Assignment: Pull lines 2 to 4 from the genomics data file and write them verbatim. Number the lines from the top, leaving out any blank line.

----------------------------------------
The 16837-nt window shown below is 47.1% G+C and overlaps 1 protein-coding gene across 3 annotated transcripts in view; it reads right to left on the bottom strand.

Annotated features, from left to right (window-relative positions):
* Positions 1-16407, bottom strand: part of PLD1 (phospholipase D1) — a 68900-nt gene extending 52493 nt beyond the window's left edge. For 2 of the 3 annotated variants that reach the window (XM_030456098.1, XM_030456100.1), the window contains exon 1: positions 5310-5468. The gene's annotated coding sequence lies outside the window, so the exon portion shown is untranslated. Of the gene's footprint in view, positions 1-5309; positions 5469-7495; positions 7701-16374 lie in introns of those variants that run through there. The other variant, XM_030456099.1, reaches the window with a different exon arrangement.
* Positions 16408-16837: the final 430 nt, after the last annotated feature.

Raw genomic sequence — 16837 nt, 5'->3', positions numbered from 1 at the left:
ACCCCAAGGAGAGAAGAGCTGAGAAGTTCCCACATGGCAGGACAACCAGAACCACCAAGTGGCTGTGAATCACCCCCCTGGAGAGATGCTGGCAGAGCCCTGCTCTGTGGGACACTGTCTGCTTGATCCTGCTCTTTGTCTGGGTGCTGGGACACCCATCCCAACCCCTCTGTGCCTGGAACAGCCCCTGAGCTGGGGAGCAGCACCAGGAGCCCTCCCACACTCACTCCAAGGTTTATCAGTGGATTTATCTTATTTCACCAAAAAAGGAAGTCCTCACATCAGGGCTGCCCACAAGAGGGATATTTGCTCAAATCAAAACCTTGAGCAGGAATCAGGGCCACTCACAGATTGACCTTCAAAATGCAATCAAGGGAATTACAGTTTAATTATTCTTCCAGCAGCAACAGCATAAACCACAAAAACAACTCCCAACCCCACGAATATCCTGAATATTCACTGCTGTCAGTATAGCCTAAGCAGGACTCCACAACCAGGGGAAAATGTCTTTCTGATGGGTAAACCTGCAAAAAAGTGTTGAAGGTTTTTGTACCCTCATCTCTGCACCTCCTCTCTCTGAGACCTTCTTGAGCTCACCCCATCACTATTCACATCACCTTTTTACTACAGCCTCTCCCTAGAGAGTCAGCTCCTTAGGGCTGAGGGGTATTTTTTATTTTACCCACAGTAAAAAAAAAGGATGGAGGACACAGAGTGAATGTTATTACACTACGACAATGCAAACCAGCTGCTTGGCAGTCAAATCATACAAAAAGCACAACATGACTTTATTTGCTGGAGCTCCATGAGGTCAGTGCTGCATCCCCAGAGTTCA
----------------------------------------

Annotated features, from left to right (window-relative positions):
* Positions 1-16407, bottom strand: part of PLD1 (phospholipase D1) — a 68900-nt gene extending 52493 nt beyond the window's left edge. For 2 of the 3 annotated variants that reach the window (XM_030456098.1, XM_030456100.1), the window contains exon 1: positions 5310-5468. The gene's annotated coding sequence lies outside the window, so the exon portion shown is untranslated. Of the gene's footprint in view, positions 1-5309; positions 5469-7495; positions 7701-16374 lie in introns of those variants that run through there. The other variant, XM_030456099.1, reaches the window with a different exon arrangement.
* Positions 16408-16837: the final 430 nt, after the last annotated feature.